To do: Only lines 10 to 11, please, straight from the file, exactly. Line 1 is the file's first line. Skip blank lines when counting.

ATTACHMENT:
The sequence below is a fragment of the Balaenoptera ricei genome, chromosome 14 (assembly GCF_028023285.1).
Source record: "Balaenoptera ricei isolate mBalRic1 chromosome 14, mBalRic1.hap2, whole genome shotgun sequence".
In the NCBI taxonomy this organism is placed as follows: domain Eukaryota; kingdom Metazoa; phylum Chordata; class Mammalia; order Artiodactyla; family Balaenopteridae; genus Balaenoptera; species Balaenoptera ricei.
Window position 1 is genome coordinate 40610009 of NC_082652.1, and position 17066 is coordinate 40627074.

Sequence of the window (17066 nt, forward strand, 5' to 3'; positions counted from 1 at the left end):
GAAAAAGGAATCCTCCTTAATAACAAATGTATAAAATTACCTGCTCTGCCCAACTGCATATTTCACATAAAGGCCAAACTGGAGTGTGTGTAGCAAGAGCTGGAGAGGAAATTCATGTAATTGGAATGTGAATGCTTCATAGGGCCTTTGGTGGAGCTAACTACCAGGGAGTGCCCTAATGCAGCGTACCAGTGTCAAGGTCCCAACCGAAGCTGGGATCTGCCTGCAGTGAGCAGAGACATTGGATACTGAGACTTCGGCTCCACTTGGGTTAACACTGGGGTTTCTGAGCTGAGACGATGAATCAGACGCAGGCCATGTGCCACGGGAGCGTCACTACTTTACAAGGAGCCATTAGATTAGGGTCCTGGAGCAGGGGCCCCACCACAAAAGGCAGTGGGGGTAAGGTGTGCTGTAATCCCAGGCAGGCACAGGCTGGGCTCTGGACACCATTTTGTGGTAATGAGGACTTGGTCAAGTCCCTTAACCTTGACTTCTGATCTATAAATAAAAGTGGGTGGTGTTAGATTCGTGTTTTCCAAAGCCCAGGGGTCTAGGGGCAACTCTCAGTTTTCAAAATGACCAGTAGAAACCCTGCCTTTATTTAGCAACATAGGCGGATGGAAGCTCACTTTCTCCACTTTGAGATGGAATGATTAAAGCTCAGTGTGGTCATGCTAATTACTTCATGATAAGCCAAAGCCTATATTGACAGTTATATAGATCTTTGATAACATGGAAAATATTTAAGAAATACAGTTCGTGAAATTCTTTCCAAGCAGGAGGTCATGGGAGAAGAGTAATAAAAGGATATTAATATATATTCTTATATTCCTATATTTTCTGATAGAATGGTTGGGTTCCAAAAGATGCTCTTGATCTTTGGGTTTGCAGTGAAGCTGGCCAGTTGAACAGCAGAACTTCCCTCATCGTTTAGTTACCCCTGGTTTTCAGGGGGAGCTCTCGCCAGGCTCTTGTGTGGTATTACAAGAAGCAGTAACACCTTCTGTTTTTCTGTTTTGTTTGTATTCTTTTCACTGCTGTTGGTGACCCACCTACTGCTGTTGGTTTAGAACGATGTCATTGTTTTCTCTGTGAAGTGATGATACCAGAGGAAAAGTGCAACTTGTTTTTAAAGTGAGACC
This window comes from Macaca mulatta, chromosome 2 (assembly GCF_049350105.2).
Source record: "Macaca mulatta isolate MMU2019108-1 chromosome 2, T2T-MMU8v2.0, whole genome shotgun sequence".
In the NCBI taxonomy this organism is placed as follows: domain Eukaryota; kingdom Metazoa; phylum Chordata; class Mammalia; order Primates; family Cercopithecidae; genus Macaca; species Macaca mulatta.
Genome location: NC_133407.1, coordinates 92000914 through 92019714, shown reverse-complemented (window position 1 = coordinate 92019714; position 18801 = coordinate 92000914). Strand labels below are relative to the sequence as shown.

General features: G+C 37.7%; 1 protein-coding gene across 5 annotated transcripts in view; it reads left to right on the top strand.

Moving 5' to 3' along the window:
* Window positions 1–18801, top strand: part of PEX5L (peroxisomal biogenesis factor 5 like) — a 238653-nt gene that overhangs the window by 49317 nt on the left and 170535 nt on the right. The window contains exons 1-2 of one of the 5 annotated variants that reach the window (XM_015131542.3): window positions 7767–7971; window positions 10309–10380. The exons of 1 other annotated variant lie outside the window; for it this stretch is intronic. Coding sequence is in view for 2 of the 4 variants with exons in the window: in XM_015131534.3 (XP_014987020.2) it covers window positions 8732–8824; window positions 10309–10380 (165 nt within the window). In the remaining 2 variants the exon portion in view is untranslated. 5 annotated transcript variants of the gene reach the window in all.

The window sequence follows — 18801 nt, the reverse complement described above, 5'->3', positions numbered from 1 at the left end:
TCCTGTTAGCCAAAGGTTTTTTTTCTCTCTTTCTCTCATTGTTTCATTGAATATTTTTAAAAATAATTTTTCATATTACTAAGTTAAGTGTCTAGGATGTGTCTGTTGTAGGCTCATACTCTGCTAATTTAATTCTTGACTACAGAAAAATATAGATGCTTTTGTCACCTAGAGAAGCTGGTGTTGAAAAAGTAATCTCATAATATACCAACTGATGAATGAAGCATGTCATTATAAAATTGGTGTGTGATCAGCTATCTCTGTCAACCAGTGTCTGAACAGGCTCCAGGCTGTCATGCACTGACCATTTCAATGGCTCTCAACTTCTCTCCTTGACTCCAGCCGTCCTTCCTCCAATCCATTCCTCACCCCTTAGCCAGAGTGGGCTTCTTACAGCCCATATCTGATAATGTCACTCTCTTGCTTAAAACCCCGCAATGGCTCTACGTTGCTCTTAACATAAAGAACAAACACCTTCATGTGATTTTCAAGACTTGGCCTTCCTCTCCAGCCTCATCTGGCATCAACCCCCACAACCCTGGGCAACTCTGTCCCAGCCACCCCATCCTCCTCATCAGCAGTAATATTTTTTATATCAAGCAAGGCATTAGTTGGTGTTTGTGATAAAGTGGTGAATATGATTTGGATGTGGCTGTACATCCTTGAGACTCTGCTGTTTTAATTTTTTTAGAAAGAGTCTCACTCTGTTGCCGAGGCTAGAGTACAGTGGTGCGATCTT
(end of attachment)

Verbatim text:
Genome location: NC_133407.1, coordinates 92000914 through 92019714, shown reverse-complemented (window position 1 = coordinate 92019714; position 18801 = coordinate 92000914). Strand labels below are relative to the sequence as shown.

General features: G+C 37.7%; 1 protein-coding gene across 5 annotated transcripts in view; it reads left to right on the top strand.